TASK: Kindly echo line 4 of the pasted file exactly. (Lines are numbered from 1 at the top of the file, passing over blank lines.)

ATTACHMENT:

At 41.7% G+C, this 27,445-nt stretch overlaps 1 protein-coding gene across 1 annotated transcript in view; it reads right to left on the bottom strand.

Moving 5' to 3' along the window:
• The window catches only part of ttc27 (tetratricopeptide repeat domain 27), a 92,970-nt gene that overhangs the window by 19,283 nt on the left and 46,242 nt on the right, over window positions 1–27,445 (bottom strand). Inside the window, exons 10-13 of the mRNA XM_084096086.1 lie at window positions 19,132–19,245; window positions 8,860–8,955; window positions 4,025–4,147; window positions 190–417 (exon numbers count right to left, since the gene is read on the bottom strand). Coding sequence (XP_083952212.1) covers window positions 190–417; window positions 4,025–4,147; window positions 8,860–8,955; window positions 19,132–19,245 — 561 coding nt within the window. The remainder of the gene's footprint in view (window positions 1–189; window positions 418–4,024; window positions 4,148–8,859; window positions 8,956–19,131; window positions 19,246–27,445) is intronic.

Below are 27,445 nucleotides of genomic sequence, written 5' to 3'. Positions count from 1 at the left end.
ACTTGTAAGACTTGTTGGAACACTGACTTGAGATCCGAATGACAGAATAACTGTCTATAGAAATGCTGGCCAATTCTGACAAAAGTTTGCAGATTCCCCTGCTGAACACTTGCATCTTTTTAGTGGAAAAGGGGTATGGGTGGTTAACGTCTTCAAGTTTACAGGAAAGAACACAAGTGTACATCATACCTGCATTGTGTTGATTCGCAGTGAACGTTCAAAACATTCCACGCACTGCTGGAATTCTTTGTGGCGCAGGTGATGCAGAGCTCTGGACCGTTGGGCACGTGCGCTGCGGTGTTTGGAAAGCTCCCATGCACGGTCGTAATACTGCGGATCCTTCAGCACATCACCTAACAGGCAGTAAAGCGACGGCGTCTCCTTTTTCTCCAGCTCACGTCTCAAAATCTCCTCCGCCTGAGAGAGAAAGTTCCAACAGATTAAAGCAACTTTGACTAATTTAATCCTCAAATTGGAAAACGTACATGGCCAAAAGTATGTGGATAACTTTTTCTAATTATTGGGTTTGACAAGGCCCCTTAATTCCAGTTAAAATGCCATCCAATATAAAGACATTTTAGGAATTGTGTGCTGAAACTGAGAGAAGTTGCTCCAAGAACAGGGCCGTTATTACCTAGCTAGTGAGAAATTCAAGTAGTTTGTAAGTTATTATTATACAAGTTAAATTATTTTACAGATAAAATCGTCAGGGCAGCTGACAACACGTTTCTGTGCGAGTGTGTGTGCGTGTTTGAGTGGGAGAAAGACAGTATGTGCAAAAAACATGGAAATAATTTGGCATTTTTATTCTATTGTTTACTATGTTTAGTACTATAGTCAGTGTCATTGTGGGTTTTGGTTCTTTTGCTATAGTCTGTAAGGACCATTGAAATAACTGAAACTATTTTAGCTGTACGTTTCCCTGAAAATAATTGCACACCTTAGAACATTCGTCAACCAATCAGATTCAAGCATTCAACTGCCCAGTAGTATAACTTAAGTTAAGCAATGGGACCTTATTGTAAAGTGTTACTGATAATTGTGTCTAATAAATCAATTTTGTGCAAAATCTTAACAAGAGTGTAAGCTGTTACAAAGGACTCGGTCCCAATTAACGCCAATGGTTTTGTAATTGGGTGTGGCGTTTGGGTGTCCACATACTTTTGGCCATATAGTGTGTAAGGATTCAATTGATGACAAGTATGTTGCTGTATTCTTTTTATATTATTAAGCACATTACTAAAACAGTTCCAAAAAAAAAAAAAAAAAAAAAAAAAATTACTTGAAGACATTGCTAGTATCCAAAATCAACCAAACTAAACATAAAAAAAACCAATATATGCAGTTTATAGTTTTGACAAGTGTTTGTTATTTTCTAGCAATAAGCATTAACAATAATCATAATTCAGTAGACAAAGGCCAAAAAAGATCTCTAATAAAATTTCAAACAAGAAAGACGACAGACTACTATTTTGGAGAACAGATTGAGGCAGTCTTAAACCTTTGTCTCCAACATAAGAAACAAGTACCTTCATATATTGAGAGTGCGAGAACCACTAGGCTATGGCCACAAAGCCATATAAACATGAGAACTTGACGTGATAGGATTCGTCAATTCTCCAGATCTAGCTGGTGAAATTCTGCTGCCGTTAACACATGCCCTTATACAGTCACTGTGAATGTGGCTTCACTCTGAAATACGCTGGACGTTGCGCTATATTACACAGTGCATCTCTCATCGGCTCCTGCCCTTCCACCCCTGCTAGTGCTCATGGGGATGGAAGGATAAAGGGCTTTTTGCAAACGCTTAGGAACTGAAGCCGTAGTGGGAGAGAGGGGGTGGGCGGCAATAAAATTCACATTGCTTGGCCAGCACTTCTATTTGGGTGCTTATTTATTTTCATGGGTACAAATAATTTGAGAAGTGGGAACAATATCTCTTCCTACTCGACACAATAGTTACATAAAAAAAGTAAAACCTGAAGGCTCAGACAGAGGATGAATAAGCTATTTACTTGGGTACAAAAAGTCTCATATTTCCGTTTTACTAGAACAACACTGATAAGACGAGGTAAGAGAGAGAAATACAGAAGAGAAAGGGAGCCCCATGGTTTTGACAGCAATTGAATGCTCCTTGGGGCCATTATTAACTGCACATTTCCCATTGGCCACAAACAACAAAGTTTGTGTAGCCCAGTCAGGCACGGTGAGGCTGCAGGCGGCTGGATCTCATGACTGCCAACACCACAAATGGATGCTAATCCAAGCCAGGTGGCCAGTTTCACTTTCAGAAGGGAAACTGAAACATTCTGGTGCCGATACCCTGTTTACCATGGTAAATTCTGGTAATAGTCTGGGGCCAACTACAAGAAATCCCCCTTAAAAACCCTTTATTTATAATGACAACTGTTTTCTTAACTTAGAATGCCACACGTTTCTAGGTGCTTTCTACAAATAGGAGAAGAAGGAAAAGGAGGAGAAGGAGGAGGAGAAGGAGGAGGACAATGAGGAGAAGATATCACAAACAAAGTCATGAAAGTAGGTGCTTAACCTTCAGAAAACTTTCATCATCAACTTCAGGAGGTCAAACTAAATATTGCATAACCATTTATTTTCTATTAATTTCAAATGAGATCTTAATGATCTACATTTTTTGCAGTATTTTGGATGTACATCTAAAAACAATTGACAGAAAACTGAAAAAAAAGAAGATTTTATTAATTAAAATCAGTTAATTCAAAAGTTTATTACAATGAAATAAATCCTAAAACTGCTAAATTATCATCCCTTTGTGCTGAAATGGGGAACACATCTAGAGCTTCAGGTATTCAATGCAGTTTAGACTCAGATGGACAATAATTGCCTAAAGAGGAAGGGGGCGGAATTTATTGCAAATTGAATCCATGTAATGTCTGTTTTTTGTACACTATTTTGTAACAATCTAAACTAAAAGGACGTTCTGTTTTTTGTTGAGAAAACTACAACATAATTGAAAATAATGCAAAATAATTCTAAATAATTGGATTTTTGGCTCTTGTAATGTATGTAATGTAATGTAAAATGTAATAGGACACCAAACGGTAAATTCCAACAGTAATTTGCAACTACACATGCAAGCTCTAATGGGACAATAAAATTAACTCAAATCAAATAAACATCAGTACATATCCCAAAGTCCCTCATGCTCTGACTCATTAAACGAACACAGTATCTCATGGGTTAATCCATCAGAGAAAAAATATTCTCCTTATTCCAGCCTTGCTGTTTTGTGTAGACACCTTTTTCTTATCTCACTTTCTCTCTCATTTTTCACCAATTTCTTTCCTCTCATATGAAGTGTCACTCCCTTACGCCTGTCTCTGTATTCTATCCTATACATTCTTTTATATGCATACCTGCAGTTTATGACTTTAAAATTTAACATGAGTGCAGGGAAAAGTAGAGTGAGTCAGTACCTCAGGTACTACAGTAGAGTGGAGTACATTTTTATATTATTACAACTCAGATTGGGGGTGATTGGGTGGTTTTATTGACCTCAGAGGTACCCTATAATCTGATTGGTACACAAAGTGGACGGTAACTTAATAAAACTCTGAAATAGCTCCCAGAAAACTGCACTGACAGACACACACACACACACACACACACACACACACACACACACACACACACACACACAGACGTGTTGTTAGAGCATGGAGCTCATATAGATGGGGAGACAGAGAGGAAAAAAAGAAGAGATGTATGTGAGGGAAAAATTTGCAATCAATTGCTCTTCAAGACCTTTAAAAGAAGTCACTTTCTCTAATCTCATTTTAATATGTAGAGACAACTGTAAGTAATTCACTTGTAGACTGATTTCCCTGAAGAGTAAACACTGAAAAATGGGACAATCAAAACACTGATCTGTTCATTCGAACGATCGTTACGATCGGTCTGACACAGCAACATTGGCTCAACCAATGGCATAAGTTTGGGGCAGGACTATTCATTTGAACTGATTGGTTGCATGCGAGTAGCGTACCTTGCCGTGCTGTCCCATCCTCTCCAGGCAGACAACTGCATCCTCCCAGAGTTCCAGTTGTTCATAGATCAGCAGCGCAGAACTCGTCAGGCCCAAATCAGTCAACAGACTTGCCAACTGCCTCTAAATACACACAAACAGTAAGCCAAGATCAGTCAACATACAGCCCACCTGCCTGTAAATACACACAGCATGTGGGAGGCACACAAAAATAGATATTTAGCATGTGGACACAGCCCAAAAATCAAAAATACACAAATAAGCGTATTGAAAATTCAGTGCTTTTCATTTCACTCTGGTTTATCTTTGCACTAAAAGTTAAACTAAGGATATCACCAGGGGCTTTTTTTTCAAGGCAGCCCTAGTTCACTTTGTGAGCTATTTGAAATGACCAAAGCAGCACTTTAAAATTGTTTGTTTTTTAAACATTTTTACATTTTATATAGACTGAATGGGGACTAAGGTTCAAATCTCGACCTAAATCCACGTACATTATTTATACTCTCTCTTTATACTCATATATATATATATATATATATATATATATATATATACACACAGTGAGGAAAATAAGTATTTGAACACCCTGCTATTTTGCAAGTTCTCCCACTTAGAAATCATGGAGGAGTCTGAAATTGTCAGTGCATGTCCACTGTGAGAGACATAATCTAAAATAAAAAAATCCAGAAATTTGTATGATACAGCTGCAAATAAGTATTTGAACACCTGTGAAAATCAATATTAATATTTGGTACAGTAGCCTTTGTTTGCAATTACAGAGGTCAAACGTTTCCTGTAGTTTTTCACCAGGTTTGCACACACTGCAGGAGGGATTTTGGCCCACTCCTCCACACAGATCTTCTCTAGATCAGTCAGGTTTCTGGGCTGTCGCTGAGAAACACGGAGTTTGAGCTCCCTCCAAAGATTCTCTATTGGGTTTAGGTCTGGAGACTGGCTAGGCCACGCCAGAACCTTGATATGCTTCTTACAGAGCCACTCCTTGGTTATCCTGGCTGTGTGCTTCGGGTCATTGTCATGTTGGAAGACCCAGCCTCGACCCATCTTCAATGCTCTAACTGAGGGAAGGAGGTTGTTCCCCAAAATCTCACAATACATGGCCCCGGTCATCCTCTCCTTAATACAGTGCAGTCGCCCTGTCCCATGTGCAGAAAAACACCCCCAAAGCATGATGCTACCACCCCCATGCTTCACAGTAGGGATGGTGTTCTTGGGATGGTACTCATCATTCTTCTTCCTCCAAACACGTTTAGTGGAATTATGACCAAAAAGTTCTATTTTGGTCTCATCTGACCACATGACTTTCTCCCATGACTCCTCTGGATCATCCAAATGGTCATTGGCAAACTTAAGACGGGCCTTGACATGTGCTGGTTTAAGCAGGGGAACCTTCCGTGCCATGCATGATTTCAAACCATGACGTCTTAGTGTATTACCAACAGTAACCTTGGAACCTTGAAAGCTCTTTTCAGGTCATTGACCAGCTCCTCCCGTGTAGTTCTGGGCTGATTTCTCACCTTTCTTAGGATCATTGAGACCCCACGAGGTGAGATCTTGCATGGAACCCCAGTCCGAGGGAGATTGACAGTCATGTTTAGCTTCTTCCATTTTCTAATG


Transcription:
Below are 27,445 nucleotides of genomic sequence, written 5' to 3'. Positions count from 1 at the left end.